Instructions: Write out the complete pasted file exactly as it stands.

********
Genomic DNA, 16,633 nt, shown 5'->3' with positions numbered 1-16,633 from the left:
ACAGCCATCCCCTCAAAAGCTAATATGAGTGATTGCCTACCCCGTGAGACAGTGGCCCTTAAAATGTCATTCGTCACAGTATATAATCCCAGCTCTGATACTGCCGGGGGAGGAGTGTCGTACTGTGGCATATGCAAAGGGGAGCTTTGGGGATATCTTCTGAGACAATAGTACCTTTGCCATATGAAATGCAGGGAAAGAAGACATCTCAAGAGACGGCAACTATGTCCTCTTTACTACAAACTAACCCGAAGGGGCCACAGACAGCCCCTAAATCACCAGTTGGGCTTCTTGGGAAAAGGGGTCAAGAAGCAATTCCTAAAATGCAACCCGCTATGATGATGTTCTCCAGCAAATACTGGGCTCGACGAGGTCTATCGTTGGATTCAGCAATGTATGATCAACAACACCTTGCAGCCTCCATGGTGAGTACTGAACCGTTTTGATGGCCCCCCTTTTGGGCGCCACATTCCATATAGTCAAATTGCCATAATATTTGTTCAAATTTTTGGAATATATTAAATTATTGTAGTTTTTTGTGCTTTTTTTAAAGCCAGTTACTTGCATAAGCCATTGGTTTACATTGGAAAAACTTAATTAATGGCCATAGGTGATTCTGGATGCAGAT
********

Genomic DNA, 16,633 nt, shown 5'->3' with positions numbered 1-16,633 from the left:
ACAGCCATCCCCTCAAAAGCTAATATGAGTGATTGCCTACCCCGTGAGACAGTGGCCCTTAAAATGTCATTCGTCACAGTATATAATCCCAGCTCTGATACTGCCGGGGGAGGAGTGTCGTACTGTGGCATATGCAAAGGGGAGCTTTGGGGATATCTTCTGAGACAATAGTACCTTTGCCATATGAAATGCAGGGAAAGAAGACATCTCAAGAGACGGCAACTATGTCCTCTTTACTACAAACTAACCCGAAGGGGCCACAGACAGCCCCTAAATCACCAGTTGGGCTTCTTGGGAAAAGGGGTCAAGAAGCAATTCCTAAAATGCAACCCGCTATGATGATGTTCTCCAGCAAATACTGGGCTCGACGAGGTCTATCGTTGGATTCAGCAATGTATGATCAACAACACCTTGCAGCCTCCATGGTGAGTACTGAACCGTTTTGATGGCCCCCCTTTTGGGCGCCACATTCCATATAGTCAAATTGCCATAATATTTGTTCAAATTTTTGGAATATATTAAATTATTGTAGTTTTTTGTGCTTTTTTTAAAGCCAGTTACTTGCATAAGCCATTGGTTTACATTGGAAAAACTTAATTAATGGCCATAGGTGATTCTGGATGCAGAT